Inside Politics

With the goal of encouraging respectful, informed discussion of difficult issues, this non-partisan discussion group was formed to consider hot political topics of the moment. All opinions are welcome and encouraged.  We attempt to learn from each other, rather than change anyone’s opinions. The group’s philosophy is that open airing of all viewpoints can increase understanding of others and potentially lead to insights not accessible from more rigid perspectives.

Discussion is based on an agenda of important issues for each month. The facilitator is a retired California Assistant Attorney General who has been leading similar non-partisan political discussion classes at the Osher Lifelong Learning Institute of UC San Diego for the last fifteen years.

Inside Politics is open to all persons interested in current events and civil discourse.

Works in Progress

The Works in Progress Group offers a place where scholars who are in the process of doing research and various presentations thereof, in written, video, or other forms or formats, can gather to discuss their current projects, present the status or conclusions of their efforts, and submit responses to the activities and/or works of other members. Technical issues such as access to databases, organization of reference materials, and publishing, may also be considered. Persons involved in any area and/or discipline involving scholarly research and its communication are welcome.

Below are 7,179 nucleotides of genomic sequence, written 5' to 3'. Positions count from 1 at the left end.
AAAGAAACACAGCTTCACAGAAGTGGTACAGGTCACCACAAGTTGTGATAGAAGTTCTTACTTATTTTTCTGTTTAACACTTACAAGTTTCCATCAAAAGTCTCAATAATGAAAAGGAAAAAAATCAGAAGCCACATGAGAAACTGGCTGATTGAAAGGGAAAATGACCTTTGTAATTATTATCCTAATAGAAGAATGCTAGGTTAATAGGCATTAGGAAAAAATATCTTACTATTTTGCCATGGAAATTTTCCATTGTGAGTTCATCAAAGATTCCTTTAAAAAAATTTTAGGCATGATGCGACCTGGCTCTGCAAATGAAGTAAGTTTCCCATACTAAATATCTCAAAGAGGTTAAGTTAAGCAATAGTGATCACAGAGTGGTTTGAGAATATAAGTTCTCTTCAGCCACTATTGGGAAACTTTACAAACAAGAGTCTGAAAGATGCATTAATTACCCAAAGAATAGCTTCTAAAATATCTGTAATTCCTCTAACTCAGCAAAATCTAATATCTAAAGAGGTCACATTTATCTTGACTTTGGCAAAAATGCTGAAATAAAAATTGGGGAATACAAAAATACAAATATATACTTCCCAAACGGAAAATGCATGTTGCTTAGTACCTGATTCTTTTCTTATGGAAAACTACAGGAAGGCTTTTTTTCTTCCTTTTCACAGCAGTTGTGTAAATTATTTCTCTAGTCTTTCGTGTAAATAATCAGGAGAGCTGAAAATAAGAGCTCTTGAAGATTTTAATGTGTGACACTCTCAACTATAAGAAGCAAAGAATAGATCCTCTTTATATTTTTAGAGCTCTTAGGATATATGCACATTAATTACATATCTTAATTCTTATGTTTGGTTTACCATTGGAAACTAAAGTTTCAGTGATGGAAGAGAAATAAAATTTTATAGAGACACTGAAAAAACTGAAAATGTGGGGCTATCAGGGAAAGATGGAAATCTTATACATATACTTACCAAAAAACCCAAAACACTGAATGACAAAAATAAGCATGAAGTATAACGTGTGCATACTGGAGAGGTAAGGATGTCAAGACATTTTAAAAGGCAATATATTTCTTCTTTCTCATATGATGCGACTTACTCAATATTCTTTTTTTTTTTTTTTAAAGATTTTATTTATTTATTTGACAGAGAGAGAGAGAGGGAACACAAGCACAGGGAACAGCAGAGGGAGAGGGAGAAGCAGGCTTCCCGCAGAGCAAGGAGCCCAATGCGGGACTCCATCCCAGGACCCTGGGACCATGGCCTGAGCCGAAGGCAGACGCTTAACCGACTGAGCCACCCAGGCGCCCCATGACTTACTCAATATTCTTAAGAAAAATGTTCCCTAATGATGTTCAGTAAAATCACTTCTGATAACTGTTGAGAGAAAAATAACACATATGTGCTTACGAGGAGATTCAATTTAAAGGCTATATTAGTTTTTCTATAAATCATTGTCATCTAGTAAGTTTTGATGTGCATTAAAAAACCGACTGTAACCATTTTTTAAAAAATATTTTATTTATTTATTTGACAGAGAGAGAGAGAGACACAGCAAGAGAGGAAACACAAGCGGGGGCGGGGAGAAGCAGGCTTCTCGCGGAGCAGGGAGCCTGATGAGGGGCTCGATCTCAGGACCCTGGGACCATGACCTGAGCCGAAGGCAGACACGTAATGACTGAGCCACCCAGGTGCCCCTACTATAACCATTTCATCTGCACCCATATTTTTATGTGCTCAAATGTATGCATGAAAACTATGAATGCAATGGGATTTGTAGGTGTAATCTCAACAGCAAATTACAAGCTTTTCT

Dining Events

JUST LUNCH is a gathering several times a year at different local restaurants.
There is no particular topic…it’s just lunch.

SUPPER WITH SCHOLARS meets at Humphreys La Jolla Grill on the first Thursday of each month, from September through November and January through June. Participants suggest topics, and one is chosen for the evening’s discussion.

Social Activities

GARDEN PARTY AND BOOK EXCHANGE is held in July at a member’s home.  Guests bring finger foods and a book to exchange.

HOLIDAY PARTY is held in a member’s home in early December.  Lunch is catered by a local restaurant.

SDIS Current Newsletter

What Members Say

“I was looking for something like the study groups. I’m so glad I found SDIS. My life is richer because of it. “


“At SDIS I get to spend time with some terrific, interesting people.”


“I’ve been stimulated intellectually by SDIS activities and have been delighted by the people I’ve met.I have been encouraged to write when I otherwise wouldn’t have, and have been introduced to subjects I didn’t know about.”